SEACOM has announced plans to double the data capacity on its broadband submarine cable system from 1.5 terabytes to 3 terabytes. The move will see more businesses on the continent utilize emerging technologies such as cloud computing.
SEACOM CEO Byron Clatterbuck says the decision is informed by the increasing demand for cloud-based data processing by companies with multinational operations across the continent.
“It’s not just about connecting from Africa to Europe and Asia anymore,” Clatterbuck said. “A lot of content and computing power is moving onto the continent, so connectivity requirements are becoming more regional, and specifically interregional. With such a complex environment, greater capacity is essential.”
SEACOM is already providing direct broadband access to corporate customers through its SEACOM Business arm.
As a partner to African business, the undersea broadband cable services provider has already enabled cloud-based operations for a variety of companies through high-speed, secure and reliable connectivity to platforms such as Microsoft Azure and Amazon Web Services.
Going forward, the company says it plans on expanding further inland, widening fibre access across the continent while targeting large and medium corporations with its premium offerings.“You will see more terrestrial cables being laid, and the quality of those builds will get better,” Clatterbuck explained. He added “This isn’t to say there aren’t challenges. There is a long way to go in terms of basic infrastructure provision, relating to roads, rails and highways, all of which make it easier and more affordable to deploy fibre-optic networks.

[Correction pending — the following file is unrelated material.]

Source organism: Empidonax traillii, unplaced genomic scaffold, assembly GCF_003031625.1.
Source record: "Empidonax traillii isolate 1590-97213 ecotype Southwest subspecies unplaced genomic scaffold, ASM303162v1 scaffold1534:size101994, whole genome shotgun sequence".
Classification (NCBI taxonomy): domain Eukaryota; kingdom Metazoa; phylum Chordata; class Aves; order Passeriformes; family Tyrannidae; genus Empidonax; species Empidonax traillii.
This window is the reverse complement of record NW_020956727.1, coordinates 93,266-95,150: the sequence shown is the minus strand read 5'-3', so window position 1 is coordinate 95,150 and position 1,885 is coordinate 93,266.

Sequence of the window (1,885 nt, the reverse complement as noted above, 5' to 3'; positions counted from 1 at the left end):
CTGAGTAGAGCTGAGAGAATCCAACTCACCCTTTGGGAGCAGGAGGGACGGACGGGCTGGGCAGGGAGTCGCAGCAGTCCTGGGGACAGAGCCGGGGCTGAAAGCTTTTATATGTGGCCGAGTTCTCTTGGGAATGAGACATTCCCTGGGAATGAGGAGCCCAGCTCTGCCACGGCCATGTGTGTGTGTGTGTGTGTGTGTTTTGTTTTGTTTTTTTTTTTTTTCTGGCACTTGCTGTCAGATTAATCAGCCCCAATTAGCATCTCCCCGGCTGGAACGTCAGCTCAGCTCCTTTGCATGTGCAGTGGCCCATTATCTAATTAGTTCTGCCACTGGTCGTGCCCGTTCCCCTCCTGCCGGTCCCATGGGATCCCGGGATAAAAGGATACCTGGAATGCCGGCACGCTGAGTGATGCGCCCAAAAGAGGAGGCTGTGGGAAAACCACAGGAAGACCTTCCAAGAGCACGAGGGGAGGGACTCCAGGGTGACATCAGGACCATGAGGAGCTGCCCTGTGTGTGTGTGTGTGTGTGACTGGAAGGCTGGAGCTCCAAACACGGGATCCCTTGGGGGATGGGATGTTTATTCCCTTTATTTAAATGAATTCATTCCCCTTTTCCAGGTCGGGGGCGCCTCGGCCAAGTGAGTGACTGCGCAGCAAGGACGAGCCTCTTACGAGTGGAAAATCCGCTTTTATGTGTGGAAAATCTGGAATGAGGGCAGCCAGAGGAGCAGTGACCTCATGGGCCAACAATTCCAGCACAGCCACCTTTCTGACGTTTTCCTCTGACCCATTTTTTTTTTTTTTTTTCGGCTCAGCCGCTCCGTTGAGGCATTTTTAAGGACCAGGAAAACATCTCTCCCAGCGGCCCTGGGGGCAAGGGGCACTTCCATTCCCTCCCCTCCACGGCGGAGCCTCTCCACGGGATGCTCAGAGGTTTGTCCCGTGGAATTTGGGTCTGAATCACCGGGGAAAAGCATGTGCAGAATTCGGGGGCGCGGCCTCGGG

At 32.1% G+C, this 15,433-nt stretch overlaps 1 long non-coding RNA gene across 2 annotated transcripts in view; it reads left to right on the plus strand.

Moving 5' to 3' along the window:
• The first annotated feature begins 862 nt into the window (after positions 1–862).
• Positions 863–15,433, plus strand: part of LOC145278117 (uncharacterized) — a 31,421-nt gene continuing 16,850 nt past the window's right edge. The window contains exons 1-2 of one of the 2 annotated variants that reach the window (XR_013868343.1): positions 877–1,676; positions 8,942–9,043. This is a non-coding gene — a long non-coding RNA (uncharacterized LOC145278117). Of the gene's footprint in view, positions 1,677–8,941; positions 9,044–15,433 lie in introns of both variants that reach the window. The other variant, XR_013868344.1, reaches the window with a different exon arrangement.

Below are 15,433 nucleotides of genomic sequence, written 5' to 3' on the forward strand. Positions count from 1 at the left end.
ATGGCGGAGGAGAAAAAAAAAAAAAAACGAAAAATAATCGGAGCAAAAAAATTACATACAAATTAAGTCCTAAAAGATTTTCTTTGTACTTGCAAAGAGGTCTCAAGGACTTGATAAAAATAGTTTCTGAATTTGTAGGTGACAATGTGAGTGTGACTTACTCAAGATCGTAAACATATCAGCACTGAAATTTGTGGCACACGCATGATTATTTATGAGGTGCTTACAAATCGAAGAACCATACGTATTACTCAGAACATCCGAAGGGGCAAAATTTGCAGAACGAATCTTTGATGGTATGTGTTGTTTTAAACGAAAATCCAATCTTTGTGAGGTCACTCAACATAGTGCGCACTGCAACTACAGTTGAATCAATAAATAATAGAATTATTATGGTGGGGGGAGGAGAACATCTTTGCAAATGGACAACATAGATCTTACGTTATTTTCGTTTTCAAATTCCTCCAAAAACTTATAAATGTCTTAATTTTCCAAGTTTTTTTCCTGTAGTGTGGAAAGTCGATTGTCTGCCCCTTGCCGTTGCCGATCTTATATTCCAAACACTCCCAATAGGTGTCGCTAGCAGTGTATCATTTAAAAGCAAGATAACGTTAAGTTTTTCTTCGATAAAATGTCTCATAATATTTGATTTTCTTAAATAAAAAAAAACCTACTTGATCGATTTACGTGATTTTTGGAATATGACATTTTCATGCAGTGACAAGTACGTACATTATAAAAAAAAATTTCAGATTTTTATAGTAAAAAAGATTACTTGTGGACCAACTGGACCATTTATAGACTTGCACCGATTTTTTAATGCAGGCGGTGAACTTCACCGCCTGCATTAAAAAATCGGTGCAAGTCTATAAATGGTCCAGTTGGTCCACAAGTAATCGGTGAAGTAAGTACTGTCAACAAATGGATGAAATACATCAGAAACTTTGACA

While SEACOM connects South Africa to the east coast of Africa, India and Europe, FibreCo network runs along South Africa’s highest-traffic transmission routes and connects over 60 points of presence across the country that include key data centres in major metros like Johannesburg, Cape Town, Bloemfontein, Durban and East London.
Additional end-to-end fibre connects the SEACOM subsea cable systemto the WACS cable, ensuring fully redundant high-speed ring protection around the African continent.
By expanding its wholesale portfolio to include several national long-distance services and last mile metro connectivity, SEACOM has become the provider of choice to local and international data communications customers. Lighting up additional fibre across South Africa also creates a platform for SEACOM to deliver affordable, high-speed Internet connectivity and cloud services to traditionally-underserved mid-tier cities and towns along the new routes.